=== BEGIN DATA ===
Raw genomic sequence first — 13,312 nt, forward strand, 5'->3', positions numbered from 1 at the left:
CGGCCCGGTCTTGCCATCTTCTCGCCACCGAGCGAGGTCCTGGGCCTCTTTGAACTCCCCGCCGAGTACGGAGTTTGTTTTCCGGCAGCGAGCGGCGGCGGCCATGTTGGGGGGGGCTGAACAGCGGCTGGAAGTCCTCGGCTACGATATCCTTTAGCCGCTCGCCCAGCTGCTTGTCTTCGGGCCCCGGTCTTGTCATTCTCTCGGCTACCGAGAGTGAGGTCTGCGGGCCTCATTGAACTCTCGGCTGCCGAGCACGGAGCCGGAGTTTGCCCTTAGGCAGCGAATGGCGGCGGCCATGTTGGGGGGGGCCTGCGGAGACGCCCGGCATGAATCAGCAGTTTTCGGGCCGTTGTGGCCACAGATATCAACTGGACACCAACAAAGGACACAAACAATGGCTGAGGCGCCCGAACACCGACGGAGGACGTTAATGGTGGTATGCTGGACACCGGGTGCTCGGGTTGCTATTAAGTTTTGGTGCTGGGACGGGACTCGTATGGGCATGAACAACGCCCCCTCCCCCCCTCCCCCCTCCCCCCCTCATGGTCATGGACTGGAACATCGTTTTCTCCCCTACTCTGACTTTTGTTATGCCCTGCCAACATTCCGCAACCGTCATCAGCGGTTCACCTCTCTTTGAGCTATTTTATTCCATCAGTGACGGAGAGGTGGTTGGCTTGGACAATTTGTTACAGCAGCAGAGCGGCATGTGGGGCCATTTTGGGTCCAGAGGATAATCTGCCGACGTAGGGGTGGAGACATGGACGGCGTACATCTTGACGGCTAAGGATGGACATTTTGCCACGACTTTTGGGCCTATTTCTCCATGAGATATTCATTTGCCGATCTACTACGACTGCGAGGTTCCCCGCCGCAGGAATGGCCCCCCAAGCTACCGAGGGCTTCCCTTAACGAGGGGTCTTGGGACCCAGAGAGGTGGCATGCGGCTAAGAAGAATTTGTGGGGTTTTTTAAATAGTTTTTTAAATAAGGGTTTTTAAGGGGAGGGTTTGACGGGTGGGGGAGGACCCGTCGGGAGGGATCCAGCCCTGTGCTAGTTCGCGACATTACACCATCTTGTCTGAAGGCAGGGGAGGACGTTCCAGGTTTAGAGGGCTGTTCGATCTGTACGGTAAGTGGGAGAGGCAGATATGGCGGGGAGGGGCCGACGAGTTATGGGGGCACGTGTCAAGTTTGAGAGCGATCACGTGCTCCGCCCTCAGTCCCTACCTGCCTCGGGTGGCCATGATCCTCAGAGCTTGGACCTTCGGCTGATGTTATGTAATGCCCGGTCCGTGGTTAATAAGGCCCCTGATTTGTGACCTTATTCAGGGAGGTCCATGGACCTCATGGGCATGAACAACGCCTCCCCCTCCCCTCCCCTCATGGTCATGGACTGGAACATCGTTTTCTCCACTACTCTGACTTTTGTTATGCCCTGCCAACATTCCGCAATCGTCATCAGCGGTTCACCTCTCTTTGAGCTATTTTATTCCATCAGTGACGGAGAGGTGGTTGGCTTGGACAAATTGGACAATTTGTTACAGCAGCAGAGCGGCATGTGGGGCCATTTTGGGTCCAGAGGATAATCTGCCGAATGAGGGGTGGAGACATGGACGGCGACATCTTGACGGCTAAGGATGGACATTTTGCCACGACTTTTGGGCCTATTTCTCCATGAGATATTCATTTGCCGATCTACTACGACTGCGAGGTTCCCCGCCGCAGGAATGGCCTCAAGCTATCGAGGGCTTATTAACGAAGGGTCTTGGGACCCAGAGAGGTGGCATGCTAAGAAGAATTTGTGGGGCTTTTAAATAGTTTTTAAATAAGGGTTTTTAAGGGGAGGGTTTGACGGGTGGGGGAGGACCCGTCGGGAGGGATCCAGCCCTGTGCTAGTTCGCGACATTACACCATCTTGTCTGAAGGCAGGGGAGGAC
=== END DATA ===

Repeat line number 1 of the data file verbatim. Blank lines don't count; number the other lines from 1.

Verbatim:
Raw genomic sequence first — 13,312 nt, forward strand, 5'->3', positions numbered from 1 at the left: